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Medieval Sourcebook:
Itinerarium Peregrinorum et Gesta Regis Ricardi:
Muslim Hostages Slain at Acre, 1191


[Adapted from Brundage] After the departure of Philip Augustus from the Holy Land, Richard took command of the remaining Crusaders there. The fulfillment of the truce conditions at Acre was the first consideration now and Richard pressed Saladin to deliver the prisoners whose release had been promised. The Muslim arrangements, however, proved too slow for the impatient English king.

King Richard awaited the expiration of the time set by the agreement between him and the Turks, as mentioned earlier. Meanwhile, he had the siege machines and mangonels loaded into packs for transport. Even after the period set by the Saracens for the return of the Holy Cross and the freeing of the hostages [on the conditions mentioned before] had ended, be waited three weeks beyond the time limit to see if Saladin would remain faithful to what had been done or if the treaty maker would further violate his agreement. King Richard thought that since Saladin seemed to care nothing about it, perhaps God would so arrange things that something even better might come of it. Too, the Saracens might need a delay in order to fulfill their promise and to seek for the Holy Cross.

Frequently you could hear the Christians seeking for news of when the Holy Cross would come. God, however, did not wish it to be returned at that time for the liberation of those whose freedom had been promised for its return. Rather, he wished them to perish. One man said to another: "The Cross has come now!" Another man said to someone else: "It has been seen in the Saracen army." But all of them were mistaken.

Saladin bad not arranged for the return of the Holy Cross. Instead, he neglected the hostages who were held as security for its return. He hoped, indeed, that by using the Holy Cross he could gain much greater concessions in negotiation. Saladin meanwhile was sending gifts and messengers to the King, gaining time by false and clever words. He fulfilled none of his promises, but by an increasing use of graceful and ambiguous words he attempted for a long time to keep the King from making up his mind....

Later, indeed, after the time limit had more than passed, King Richard determined that Saladin had hardened his heart and cared no longer about ransoming the hostages. He assembled a council of the greater men among the people and they decided that they would wait in vain no longer, but that they would behead the captives. They decided, however, to set apart some of the greater and more noble men on the chance that they might be ransomed or exchanged for some other Christian captives.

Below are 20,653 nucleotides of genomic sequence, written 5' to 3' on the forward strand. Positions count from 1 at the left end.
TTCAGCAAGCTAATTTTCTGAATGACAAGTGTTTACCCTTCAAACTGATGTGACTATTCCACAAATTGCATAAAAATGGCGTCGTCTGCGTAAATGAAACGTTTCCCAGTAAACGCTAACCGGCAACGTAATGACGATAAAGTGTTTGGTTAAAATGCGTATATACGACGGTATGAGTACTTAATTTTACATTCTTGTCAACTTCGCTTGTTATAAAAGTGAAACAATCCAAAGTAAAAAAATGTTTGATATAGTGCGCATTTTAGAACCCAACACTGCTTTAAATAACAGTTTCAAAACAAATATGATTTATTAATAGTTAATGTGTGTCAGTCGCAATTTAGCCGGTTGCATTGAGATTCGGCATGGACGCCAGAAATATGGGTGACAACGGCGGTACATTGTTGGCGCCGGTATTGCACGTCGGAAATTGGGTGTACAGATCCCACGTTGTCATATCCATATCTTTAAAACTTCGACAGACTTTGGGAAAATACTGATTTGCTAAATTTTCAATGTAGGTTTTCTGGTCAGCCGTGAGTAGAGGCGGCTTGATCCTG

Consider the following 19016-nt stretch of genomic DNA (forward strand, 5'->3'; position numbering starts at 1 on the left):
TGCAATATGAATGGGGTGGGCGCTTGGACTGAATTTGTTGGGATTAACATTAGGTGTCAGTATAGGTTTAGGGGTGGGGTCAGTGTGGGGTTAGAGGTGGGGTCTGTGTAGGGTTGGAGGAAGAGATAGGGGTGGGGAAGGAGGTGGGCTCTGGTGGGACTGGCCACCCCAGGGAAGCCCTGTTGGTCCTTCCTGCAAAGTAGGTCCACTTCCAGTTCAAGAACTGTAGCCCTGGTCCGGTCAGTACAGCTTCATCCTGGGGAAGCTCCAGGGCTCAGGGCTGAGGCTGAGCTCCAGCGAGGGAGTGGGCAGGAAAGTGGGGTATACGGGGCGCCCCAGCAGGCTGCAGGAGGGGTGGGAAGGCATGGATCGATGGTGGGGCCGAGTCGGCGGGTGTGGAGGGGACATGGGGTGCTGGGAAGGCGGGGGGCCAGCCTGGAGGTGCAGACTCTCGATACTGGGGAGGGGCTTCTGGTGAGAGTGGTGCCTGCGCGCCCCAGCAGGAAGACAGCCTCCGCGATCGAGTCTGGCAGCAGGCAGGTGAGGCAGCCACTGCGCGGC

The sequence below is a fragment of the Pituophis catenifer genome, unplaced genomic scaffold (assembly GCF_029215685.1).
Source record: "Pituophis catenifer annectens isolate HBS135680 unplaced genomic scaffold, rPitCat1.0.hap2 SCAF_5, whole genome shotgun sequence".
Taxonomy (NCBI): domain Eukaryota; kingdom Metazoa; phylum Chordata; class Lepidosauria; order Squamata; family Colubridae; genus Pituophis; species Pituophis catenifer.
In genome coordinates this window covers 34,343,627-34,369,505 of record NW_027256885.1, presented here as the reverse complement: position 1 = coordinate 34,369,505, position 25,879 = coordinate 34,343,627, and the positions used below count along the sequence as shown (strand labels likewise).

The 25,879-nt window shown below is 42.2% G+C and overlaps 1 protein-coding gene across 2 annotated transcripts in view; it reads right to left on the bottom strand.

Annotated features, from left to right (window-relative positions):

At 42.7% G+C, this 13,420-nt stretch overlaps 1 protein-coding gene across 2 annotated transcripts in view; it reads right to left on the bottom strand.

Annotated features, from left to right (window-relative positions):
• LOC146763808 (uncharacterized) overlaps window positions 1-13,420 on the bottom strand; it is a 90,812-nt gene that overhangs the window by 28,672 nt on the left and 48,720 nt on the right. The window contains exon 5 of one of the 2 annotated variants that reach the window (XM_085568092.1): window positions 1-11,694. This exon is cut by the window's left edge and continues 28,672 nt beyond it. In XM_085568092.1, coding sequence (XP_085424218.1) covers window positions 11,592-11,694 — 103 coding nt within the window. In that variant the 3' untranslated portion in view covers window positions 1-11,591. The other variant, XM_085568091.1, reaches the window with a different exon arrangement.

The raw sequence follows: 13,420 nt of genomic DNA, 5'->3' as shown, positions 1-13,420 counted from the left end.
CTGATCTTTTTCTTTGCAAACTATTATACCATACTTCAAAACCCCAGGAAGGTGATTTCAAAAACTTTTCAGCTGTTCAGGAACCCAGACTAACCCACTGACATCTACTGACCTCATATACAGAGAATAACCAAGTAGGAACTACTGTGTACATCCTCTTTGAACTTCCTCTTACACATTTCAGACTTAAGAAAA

King Richard always hoped to overwhelm the Turks completely, to crush their impudent arrogance, to confound the Moslem law, and to vindicate Christianity.

On the Friday next after the feast of the Assumption of Blessed Mary, [August 16, the date when the decision to massacre the Muslims was made. It was done on August 20] he ordered that two thousand seven hundred of the vanquished Turkish hostages be led out of the city and decapitated. Without delay his assistants rushed up and quickly carried out the order. They gave heartfelt thanks, since with the approval of divine grace, they were taking vengeance in kind for the death of the Christians whom these people had slaughtered with the missiles of their bows and ballistas.


Source:

Itinerarium Peregrinorum et Gesta Regis Ricardi, ed. William Stubbs, Rolls Series, (London: Longmans, 1864) IV, 2, 4 (pp. 240-41, 243), translated by James Brundage, The Crusades: A Documentary History, (Milwaukee, WI: Marquette University Press, 1962), 183-84

For this text see also The Crusade of Richard the Lionhearted, ed. and trans. John L. LaMonte, (New York: Columbia University Press, 1941)

Copyright note: Professor Brundage informed the Medieval Sourcebook that copyright was not renewed on this work. Moreover he gave permission for use of his translations.


This text is part of the Internet Medieval Source Book. The Sourcebook is a collection of public domain and copy-permitted texts related to medieval and Byzantine history.

Unless otherwise indicated the specific electronic form of the document is copyright. Permission is granted for electronic copying, distribution in print form for educational purposes and personal use. If you do reduplicate the document, indicate the source. No permission is granted for commercial use.

© Paul Halsall December 1997
halsall@murray.fordham.edu